Planning My Next Big Adventure to…Alaska

On May 16th I have to be in Wasilla, Alaska for my nephews’ graduation. The ‘twins’, as they have been called their entire life, will be graduating from the same high school that my sister and I graduated from nearly 25 years ago. So, I’m headed back home.

I’ve been trying to figure out how I’m going to get there, what I’m going to do, and how long I’ll stay.

How I’m going to get there?

Moose in My Parents Yard - 2008
Moose in My Parents Yard - 2008
  1. Flying is always an option, but I checked tickets this week and they are around $500. Shoot…I only paid $366 to fly to Belize recently. Plus, if I fly I have to leave my dogs at home which cost me $35 per day (a bargain…they love the gal who stays with them). If I only go for 10 days then already I’m out $850.
  2. Driving to/from Alaska is something I did three times as a teenager. Twice as a family in a motorhome (down and back) and once with my Dad when he bought a car in the Seattle Area. Every time we drove growing up, we used The Milepost.  I’d do that same thing for this trip.  It’s approximately 2300 miles each way to drive. My car will get 17mpg (I have a mid-sized SUV) in rush hour traffic (probably even better on the highway) and I figure I can average the cost of fuel to $4 per gallon (since Canada is more expensive that the US). That would mean driving would cost me about $540 each way. And, it would give me the option of taking my dogs and staying longer.
  3. The last option is driving one way and taking the Alaska Marine Highway Systemthe other. This is the most expensive option, but it’s also the most interesting since I’ve never seen Southeast Alaska. The cost for one way on the ferry would be $815 t o $1150 depending on the length of my car…I need to measure it. Whether driving or ferrying the amount of time it will take is about the same and in both options I’d have to drive at least part way through Canada.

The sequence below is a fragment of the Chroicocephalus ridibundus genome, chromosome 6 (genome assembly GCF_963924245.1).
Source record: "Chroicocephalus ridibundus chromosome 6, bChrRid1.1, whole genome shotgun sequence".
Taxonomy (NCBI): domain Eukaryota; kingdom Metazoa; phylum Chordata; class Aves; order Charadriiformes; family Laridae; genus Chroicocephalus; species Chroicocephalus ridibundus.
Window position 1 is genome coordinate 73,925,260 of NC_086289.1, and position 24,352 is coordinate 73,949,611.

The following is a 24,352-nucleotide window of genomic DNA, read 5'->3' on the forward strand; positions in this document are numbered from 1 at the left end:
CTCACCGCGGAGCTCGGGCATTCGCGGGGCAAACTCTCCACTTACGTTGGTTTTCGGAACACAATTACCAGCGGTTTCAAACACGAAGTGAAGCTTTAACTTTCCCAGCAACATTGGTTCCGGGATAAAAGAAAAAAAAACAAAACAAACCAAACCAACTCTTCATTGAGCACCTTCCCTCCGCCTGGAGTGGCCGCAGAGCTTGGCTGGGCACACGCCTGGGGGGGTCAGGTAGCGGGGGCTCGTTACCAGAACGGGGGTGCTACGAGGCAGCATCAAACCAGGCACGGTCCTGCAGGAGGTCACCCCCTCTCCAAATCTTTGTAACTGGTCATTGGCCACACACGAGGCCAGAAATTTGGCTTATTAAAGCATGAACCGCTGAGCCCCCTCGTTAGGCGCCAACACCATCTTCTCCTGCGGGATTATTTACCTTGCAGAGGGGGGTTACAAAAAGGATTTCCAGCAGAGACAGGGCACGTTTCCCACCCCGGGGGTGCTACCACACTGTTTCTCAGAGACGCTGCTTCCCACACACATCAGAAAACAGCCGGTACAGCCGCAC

What I’m going to do?

I’m leaning towards #2 right now and if I can figure out a cheap way I would consider #3 as well. Driving is appealing to me because I’d like to camp in some of the spots we did when I was younger and then share that with everyone via this blog.

Bald Eagle in Ninichik
Bald Eagle in Ninichik
  • Kenai Peninsula (where my parents currently live)
  • Anchorage, Wasilla (where my sister currently lives), and Palmer
  • Whittier and Portage (the glacier has changed so much from when I was younger)
  • Willow and Talkeetna
  • Petersville and Denali National Park
  • Fairbanks and North Pole (they have an amazing museum at the university)
  • Chena Hot Springs
  • And…I’d love to cross the Arctic Circle (I‘m not even sure this can be done…easily)

Of course, there’d be places along the route from Washington to Alaska that I’d want to stop, but I haven’t thought that far ahead…too many decisions already.

How long I’m going to stay?

Depending on how I get there, I’ll stay 10 days to three weeks.  If I fly, it will be 10 days or less.  If I drive, I’ll stay longer.

What do you think?

Feel free to leave me comments or suggestions.  Or, if there is something you’ve always been curious about in Alaska let me know and I’ll try to fit it into my travels and write about it in this blog.

9 thoughts on “Planning My Next Big Adventure to…Alaska

  1. Ok, so AlaskaGirlAtHeart… I also live, like your sister, in Palmer. I love it. It’s the only place I’ve ever felt like part of a community. Every year, I go on a road trip inside of Alaska. I’ve been to every place you have on your list. If you want to see Alaska, the road trip from WA and back is too long to allow for enough time to really get to explore, but you have enough experience to know that. I adore the marine hwy, but I’m not made of money and the timing limitations on the cross gulf crossings never seem to work with my schedule.If you need a fourth opinon, don’t hestitate to ask. I <3 the public use cabin system because it's a completely different experience that most tourists never see, and it's a very affordable alternative. Anyways, like I said, you can pick my brain. I've done some upscale ideas, but I tend to be a moderate to budget traveler range. My mind set is more into the doing than the having.